Pre-conference networking shindigs for Nutanix .NEXT Europe 2016 this week in Vienna featured a notable change on the firm’s signage and logo emblazonments. The firm we used to know as the hyperconvergence company is now the ‘enterprise cloud computing leader’, or so we are being told. So how come the broader technology play?
Keynote presentation plenary sessions were initially delivered by Dheeraj Pandey in his capacity as founder and CEO of the firm itself.
Pandey trumps Trump
As the first event of its kind on European soil, Pandey surely gets some credit for delivering his address during the final minutes of the 2016 US election results. This was (potentially, arguably) a pretty tough audience to keep focused, Trump was confirmed as US president while Pandey was extolling the virtues of software-defined networking. He barely flinched, this is stuff that ‘really’ matters.
Making reference to NTNX, which is the firm’s stock market listings tag now that it has gone public, Pandey reminisced about the firm’s recent very rapid history.
His comments also served as a prelude to validate the broader technology play, which comes as a result of an extended Nutanix stack focused on automation intelligence for cloud administration in what the firm likes to call one-click (actually, enough intelligence to get to zero-click in some defined use cases) deployment scenarious.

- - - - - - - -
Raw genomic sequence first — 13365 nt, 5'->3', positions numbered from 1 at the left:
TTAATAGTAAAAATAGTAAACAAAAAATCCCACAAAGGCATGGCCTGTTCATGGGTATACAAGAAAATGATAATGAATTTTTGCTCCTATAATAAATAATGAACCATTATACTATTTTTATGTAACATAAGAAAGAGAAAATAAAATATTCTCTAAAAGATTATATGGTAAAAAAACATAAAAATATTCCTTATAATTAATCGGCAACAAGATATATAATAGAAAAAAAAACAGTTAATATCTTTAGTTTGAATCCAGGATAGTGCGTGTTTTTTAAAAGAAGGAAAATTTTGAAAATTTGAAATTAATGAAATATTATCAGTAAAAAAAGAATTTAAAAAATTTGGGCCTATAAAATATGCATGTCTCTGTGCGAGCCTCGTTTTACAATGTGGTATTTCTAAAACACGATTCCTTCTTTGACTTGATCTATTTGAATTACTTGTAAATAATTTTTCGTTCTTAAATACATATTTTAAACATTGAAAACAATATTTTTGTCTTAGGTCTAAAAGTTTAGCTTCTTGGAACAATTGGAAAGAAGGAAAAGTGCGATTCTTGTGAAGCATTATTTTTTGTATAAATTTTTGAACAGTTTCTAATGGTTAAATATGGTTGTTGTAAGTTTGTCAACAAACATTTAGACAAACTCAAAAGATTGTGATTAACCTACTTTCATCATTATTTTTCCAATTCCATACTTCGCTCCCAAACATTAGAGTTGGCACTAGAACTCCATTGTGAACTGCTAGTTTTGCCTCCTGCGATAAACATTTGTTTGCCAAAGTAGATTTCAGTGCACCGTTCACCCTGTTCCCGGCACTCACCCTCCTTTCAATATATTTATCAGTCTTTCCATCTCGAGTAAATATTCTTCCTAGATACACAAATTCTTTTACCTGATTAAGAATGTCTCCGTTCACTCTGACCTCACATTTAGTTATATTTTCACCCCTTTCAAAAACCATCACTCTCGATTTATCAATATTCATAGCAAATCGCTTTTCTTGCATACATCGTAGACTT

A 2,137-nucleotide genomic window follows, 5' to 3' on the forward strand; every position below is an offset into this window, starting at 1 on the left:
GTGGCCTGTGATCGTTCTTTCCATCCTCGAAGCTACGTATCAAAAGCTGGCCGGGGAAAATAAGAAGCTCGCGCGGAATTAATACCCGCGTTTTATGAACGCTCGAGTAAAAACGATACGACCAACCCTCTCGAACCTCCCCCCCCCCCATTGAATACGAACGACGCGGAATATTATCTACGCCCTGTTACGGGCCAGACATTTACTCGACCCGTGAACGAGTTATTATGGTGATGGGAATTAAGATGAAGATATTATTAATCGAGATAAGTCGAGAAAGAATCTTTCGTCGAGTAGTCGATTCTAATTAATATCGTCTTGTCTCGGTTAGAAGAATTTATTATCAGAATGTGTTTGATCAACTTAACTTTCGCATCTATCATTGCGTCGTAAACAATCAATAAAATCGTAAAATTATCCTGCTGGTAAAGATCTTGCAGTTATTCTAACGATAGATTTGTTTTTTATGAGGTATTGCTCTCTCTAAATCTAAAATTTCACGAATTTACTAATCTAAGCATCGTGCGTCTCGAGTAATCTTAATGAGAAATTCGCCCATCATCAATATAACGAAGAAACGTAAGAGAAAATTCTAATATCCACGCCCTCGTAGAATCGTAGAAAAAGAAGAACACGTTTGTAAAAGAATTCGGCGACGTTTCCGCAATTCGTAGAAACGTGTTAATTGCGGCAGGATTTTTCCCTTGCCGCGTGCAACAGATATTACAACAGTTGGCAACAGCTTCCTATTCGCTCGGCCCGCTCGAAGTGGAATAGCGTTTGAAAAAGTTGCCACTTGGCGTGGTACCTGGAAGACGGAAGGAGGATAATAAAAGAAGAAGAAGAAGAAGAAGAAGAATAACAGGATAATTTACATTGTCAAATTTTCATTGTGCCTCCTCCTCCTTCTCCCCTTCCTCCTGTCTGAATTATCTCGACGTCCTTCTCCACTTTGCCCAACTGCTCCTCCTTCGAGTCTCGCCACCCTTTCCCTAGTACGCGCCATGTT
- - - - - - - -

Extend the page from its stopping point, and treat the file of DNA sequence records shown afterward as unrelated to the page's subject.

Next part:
“A lot can still go wrong with a company [even in as healthy a state as ours] so it is very important that we focus on a lot of issues that are larger than ‘just’ what happens in the company itself… and so we need to think about diversity and woman in technology and so much more,” said Pandey.
Continuous innovation & continuous consumption
Looking back at recent computing history, Pandey referred to disruptive platform changes that have occurred since the dawn of the personal computer revolution in the 1980s. If it was a decade ago that we say the dawn of SaaS, 10 years on we look at the way software has to be ‘always’ on in the model of continuous innovation and continuous consumption.
“We need to engineer-in one-click simplicity. We need to connect the gap between procurement and provisioning,” argued Pandey.
Cloud silos will now converge as the cloud enters its cloud 2.0 era… and we know that convergence has no finishing line. Just virtualising compute was never going to be enough… there is so much more to virtualise in terms of storage and software-defined networking.
Potti about cluster updates
Sunil Potti, chief product development officer at Nutanix shared the stage at this event’s keynote to explain that the power and breadth his firm is talking about is a cloud world where cloud cluster updates can be done during office hours, this is the degree of intelligence that we are building into these technologies (and support will be a key facilitating factor here.)
“So why not use public cloud for everything,” asked Potti. “Why not use AWS for all workloads?”